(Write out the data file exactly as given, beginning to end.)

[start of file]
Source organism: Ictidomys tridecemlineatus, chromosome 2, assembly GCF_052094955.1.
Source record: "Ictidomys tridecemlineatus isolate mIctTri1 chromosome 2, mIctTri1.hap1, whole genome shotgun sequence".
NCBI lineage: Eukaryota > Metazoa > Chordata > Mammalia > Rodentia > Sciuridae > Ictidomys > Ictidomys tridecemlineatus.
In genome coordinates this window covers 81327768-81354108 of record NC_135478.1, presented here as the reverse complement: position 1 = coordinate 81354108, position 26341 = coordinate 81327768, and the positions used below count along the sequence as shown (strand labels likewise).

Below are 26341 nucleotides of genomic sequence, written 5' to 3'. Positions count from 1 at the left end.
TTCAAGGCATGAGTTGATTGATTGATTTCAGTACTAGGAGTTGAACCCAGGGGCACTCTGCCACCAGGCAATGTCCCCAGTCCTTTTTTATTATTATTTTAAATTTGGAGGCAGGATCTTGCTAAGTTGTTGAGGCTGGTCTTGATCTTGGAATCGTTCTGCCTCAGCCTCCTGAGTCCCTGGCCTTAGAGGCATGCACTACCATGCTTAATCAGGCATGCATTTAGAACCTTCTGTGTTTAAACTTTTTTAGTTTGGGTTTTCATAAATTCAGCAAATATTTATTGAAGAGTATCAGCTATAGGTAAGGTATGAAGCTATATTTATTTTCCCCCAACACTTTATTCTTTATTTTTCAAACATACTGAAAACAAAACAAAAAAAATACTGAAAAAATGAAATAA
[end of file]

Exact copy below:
Source organism: Ictidomys tridecemlineatus, chromosome 2, assembly GCF_052094955.1.
Source record: "Ictidomys tridecemlineatus isolate mIctTri1 chromosome 2, mIctTri1.hap1, whole genome shotgun sequence".
NCBI lineage: Eukaryota > Metazoa > Chordata > Mammalia > Rodentia > Sciuridae > Ictidomys > Ictidomys tridecemlineatus.
In genome coordinates this window covers 81327768-81354108 of record NC_135478.1, presented here as the reverse complement: position 1 = coordinate 81354108, position 26341 = coordinate 81327768, and the positions used below count along the sequence as shown (strand labels likewise).

Below are 26341 nucleotides of genomic sequence, written 5' to 3'. Positions count from 1 at the left end.
TTCAAGGCATGAGTTGATTGATTGATTTCAGTACTAGGAGTTGAACCCAGGGGCACTCTGCCACCAGGCAATGTCCCCAGTCCTTTTTTATTATTATTTTAAATTTGGAGGCAGGATCTTGCTAAGTTGTTGAGGCTGGTCTTGATCTTGGAATCGTTCTGCCTCAGCCTCCTGAGTCCCTGGCCTTAGAGGCATGCACTACCATGCTTAATCAGGCATGCATTTAGAACCTTCTGTGTTTAAACTTTTTTAGTTTGGGTTTTCATAAATTCAGCAAATATTTATTGAAGAGTATCAGCTATAGGTAAGGTATGAAGCTATATTTATTTTCCCCCAACACTTTATTCTTTATTTTTCAAACATACTGAAAACAAAACAAAAAAAATACTGAAAAAATGAAATAA